Johnson’s speech announcing a new lockdown on Saturday reminded me of how Tony Blair deployed fear to justify drastic state action over foot and mouth disease, and – warning that Saddam Hussein’s arsenal put the UK “45 minutes from doom” – in support of the Iraq war. It is the same blind fear exploited in every debate on immigration, crime and prisons.
Plastic face shields are almost totally ineffective at trapping respiratory aerosols, according to modelling in Japan, casting doubt on their effectiveness in preventing the spread of coronavirus.
A simulation using Fugaku, the world’s fastest supercomputer, found that almost 100% of airborne droplets of less than 5 micrometres in size escaped through plastic visors of the kind often used by people working in service industries.
In addition, about half of larger droplets measuring 50 micrometres found their way into the air, according to Riken, a government-backed research institute in the western city of Kobe.
The coronavirus pandemic has peaked earlier than expected in many African countries, confounding early predictions, experts have told MPs.
Scientists do not yet know why, but one hypothesis is the possibility of people having pre-existing immunity to Covid-19, caused by exposure to other infections.
Prof Francesco Checchi, a specialist in epidemiology at the London School of Hygiene and Tropical Medicine, told MPs it was “broadly” true that coronavirus had not behaved in expected ways in African countries, including Kenya, Tanzania, Sudan and Somalia.
Government figures have revealed that lack of money forced millions of people to go hungry or rely on food banks during the first few weeks of the coronavirus lockdown, with families and young adults worst affected.
Households with children, people with health issues and people aged 16-24 were most likely to either to skip meals or use food charities to feed themselves or their family in April and May, the Food Standards Agency (FSA) data showed.
The results are now in. Lockdowns are toxic for a world in which people travel to work on buses or commuter trains, spend eight hours with their colleagues at the office, spend their lunch hour doing a bit of shopping, and head off in the evening to the pub, the theatre or the football.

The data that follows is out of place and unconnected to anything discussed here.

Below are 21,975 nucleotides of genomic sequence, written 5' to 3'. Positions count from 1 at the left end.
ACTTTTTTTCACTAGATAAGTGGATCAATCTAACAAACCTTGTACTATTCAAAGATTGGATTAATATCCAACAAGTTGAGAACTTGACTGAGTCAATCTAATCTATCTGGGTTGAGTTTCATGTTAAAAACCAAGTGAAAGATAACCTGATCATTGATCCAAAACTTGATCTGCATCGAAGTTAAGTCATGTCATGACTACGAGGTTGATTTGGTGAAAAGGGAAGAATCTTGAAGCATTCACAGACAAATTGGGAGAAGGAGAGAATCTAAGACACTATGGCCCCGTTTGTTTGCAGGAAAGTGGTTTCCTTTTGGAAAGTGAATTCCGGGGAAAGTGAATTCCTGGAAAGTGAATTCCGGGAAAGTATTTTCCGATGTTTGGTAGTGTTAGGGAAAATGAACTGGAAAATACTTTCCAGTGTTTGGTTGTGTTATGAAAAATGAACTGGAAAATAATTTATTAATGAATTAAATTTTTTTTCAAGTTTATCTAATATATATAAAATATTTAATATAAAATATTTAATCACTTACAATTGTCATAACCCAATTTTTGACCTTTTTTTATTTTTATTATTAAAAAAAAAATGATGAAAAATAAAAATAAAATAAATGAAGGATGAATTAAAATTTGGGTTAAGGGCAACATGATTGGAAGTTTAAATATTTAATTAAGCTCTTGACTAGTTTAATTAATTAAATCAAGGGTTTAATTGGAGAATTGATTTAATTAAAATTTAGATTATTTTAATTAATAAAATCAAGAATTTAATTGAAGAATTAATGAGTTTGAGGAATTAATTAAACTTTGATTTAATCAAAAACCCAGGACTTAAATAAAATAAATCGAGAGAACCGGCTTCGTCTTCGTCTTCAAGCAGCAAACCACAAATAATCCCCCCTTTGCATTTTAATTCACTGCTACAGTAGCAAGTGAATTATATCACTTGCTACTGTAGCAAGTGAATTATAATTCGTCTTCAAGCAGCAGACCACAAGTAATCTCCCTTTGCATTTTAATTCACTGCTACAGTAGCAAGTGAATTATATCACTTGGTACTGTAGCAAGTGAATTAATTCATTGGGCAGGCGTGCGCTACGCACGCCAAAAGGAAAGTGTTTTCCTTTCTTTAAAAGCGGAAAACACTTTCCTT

Britain is trapped in lockdown purgatory. In Liverpool, where I live, we are back to square one, with an “R” rate estimated to be hovering at or just over 1. That means the vast majority of people have been staying indoors, not sending their children to school, or seeing their friends and family for nearly three months, only to find that coronavirus, and the risk of transmitting it to others, is still in circulation. Now what?
In a blog post written last month, Mayer said she emailed Gill’s thoracic specialist to ask the question. “His response winded me,” she wrote. The consultant said: “It seemed to me at the time of Andy’s illness that we had not fully understood why he deteriorated as he did. Once we learned more about Covid-19, I thought there was a real possibility that Andy had been infected by Sars-Cov-2.”
Opponents claim exemptions to rules could mean great economic pain for little public health benefit
Senior social care leaders are calling on ministers to prioritise unlocking care homes amid growing concerns that mental health problems are contributing to the deaths of residents.
NHS England figures reveal some infections were passed on by hospital staff unaware they had virus.
Up to a fifth of patients with Covid-19 in several hospitals contracted the disease over the course of the pandemic while already being treated there for another illness, NHS bosses have told senior doctors and nurses.
Care home residents confined to their rooms and forbidden visits from loved ones are giving up on life and “fading away”, say staff and families.
“The virus won’t be the killer of these people, it’s the distress and fear of not seeing family that is doing it,” said one carer who asked to remain anonymous but has reported her concerns to the Care Inspectorate in Scotland.
The prime minister’s former business adviser Andrew Griffith – elected as an MP in December – has warned that every day the UK economy is in lockdown, and its competitors aren’t, means lost business.
“It’s easy to like lockdown if you are being paid close to the same to stay at home as you would to go to work,” says one MP. Another adds: “People like lockdown? Wait until the furlough scheme ends.”
A scientist at Public Health England said the in-house tests that have been in use since February are performing worse than commercial kits, which labs have been advised to switch to by the end of the month.
More than 20 hospitals in England have had to declare a black alert this week after becoming so overcrowded that they could no longer guarantee patient safety and provide their full range of normal services.
David Nabarro, one of the most senior public health experts at the World Health Organisation, said outbreaks of bird flu, which have killed at least 65 people in Asia, could mutate into a form transmittable between people.
“The consequences in terms of human life when the pandemic does start are going to be extraordinary and very damaging,” he said.
He told the BBC that the “range of deaths could be anything between five and 150 million”.
Study identifies Bill and Melinda Gates and Rockefeller foundations among rich donors that are close to government and may be skewing priorities